In what can only be seen as a staggering failure of a GPS system, a scroll was mysteriously found beneath a Christmas stocking in upstate New York Monday morning.
This scroll entitles you to one day as American Horse Racing Czar. Any decisions you make over the next 24 hours will take immediate effect. For the sake of convenience, please place this scroll next to the milk and cookies tonight, so I can pick it up and pass it along to its next destination.
How fitting. I’ve got some ideas…
– We’re marketing to the customers we get, rather than the once-a-year crowd that looks great on social media.
I’m a social/digital media guy. I get it. The type of person that looks like he/she left a footprint on the grimy interior of Aqueduct trying to get a 10-1 shot home doesn’t look great on Twitter. It’s easier to publicize someone who spent hundreds of dollars on an outfit and wouldn’t be out of place at a high-society function.
Here’s the problem: That money would do immeasurably more good for racing going through the windows than being spent at a high-end clothing outlet. There’s nothing wrong with embracing fashion as part of the races, but there’s a middle ground that is being ignored. Social media posts that take the “horse” out of “horse racing” do nothing to grow the game.
So what are we going to do instead? We’re going to do something very, very simple. As I stated in a column I wrote a few weeks ago, the gambling side of racing needs to be marketed by smart, savvy gamblers that can convey what they know to a public that’s eager to learn. These people can’t be seen as expendable items on a profit/loss report. We’re going to turn them loose at each track, and use them as the marketing arms of each establishment.
In an age where the widespread legalization of sports betting is a “when,” not an “if,” the value of those people cannot be overstated. Why take -$110 odds on the point spread of a game that will last three hours when you can get the equivalent of +$200 on a post-time favorite in a horse race, with another race coming in a half-hour? Furthermore, how easy is it to market horse racing as the original daily fantasy sport, with a new draft every half-hour based on data from past performances? None of this is rocket science, and yet NOBODY is marketing the sport this way.
That’s the first change I’m making, and I’m not stopping there. I’m open to all suggestions that infuse good, clean fun into the sport, including a new online show called “The Apron” featuring myself, Joe Nevills, Gino Buccola, Pete Aiello, Danny Kovoloff, and Jason Beem and broadcasting from different defunct racetracks every week (think of it as a degenerate’s version of “College Gameday”). That sound you’re hearing is a panicked racing executive calling an emergency meeting upon realizing various combinations of this sextet regularly talk.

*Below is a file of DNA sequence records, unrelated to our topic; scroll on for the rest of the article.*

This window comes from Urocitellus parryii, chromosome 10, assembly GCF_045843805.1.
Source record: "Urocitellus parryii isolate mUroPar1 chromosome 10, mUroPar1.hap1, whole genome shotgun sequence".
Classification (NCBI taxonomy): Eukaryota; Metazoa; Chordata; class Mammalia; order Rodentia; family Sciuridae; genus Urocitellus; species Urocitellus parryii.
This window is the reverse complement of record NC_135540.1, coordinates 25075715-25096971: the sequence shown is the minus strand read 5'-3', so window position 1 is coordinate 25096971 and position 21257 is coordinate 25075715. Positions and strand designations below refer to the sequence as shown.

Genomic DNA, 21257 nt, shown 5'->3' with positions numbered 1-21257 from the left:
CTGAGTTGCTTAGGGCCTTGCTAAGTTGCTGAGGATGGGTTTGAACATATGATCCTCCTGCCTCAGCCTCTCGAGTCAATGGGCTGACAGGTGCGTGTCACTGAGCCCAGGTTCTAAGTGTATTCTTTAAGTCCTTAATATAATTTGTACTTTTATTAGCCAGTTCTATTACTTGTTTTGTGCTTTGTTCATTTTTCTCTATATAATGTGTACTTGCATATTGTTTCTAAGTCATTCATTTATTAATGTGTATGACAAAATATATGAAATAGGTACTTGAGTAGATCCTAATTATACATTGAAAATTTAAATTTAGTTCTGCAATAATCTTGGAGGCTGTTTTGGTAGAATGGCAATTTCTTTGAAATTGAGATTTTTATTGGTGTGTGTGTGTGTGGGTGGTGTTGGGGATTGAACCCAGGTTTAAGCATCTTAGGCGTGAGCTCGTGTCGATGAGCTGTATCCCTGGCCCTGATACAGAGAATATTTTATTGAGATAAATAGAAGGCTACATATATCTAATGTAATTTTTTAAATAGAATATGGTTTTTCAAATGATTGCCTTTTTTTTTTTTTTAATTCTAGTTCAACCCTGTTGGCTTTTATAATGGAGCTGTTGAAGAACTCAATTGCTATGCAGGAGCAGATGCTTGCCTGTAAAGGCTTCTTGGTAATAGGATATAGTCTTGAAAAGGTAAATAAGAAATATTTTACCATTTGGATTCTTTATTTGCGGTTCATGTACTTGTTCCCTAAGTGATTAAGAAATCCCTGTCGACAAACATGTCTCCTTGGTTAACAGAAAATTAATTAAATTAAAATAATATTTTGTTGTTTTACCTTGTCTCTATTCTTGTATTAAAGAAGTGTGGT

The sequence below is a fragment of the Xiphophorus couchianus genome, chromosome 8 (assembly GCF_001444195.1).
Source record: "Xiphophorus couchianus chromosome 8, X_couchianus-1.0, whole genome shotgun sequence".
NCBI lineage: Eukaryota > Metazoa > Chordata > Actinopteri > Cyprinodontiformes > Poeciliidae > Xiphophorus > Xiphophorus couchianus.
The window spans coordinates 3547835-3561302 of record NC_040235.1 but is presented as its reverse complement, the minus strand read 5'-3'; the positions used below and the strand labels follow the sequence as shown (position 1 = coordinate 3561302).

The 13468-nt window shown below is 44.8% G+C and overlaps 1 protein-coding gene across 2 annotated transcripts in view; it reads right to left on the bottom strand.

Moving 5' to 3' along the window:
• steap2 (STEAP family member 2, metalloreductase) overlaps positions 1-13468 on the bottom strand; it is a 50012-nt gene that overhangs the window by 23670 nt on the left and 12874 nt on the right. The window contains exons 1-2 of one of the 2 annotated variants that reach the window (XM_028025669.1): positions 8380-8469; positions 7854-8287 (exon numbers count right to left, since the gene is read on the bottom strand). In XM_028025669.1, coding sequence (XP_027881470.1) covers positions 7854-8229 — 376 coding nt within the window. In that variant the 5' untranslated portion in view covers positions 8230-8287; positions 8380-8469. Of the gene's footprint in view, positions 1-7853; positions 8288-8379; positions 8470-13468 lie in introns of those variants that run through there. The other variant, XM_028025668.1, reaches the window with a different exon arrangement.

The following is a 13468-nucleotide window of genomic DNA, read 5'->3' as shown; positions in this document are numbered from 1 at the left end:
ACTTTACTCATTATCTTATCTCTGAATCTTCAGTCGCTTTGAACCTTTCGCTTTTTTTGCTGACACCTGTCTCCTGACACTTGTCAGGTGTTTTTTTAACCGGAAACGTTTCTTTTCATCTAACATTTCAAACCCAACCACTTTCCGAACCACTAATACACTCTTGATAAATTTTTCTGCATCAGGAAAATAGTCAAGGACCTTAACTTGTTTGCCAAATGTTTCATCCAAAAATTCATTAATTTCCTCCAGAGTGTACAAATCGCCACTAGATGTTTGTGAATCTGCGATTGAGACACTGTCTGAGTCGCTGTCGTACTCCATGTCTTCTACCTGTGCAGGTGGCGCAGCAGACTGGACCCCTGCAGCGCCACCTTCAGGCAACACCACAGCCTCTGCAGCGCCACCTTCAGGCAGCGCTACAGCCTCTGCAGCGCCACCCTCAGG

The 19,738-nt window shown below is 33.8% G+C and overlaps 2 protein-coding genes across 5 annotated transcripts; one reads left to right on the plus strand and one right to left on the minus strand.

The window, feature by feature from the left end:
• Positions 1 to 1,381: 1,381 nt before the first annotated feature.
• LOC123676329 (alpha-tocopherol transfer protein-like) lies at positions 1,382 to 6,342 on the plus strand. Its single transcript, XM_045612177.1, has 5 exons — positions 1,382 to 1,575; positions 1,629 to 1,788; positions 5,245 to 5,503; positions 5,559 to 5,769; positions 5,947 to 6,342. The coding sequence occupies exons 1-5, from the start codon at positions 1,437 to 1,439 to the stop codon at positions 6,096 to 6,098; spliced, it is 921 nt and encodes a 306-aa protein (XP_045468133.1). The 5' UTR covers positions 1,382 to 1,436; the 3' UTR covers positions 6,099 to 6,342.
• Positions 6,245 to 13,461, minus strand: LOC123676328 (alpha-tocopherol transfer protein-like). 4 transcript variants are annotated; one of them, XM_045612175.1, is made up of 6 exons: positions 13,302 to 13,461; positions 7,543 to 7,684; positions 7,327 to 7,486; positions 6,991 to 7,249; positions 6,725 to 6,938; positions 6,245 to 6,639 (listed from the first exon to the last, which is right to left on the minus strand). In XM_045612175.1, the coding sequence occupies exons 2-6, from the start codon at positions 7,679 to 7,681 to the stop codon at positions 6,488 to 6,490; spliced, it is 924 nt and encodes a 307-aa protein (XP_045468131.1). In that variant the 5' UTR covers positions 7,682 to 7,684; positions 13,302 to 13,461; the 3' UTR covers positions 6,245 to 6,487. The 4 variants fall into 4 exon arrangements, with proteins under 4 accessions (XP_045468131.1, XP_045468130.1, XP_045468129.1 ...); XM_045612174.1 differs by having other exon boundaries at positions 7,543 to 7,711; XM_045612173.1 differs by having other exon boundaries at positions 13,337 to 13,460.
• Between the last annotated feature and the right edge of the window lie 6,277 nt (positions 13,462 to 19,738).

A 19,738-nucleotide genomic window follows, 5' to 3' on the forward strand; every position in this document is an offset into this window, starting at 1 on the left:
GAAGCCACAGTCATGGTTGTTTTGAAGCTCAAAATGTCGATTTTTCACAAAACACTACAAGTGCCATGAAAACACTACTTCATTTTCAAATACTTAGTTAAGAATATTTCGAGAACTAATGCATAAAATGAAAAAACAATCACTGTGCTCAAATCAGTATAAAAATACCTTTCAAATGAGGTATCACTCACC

– We’re staggering post times.
The days of tracks thinking they’re the only option in town were over when simulcasting became possible. Some situations are unavoidable (technical issues, weather delays, late scratches, etc.), but gone are situations where tracks of the same level constantly run against each other, to the detriment of the wagering public.
The goal here is to set tracks of the same level (we can sort out which ones rank where later) to run races about five minutes apart. That minimizes overlap, while also providing some buffer in the event mitigating circumstances pop up. Having said that, “mitigating circumstances” does not mean “dragging post times for the sake of handle.” We’re going to recondition the betting public to expect calendar integrity from the tracks they wager on. All fines for violations of this rule go to either the PDJF or an accredited thoroughbred aftercare program.
– We’re breeding to race, not racing to breed.
Economic realities may make a complete reversal of this trend impossible. On paper, American Pharoah’s $200,000 stud fee meant he was generating roughly $40 million in his first year as a stallion, before anyone even knew if his offspring could run or not. Having said that, if I’ve got my way, we’re giving it a shot.
First of all, we’re eliminating any sale based on workouts of less than a quarter-mile, and any workouts longer than that are untimed and without whips. How a horse “breezes” a furlong (often under enthusiastic urging that renders “breezing” an inaccurate designation) has no bearing on long-term success, and I’d pay to see a study of high-priced horses, how often they ran, and what the average return on investment was. If there’s one out there, please alert me.
I don’t want us breeding for “brilliance” anymore. I want to breed horses that can retire sound after several full campaigns, ones that won’t be retired or given six-month breaks after having the nerve to run third in Grade 1 races.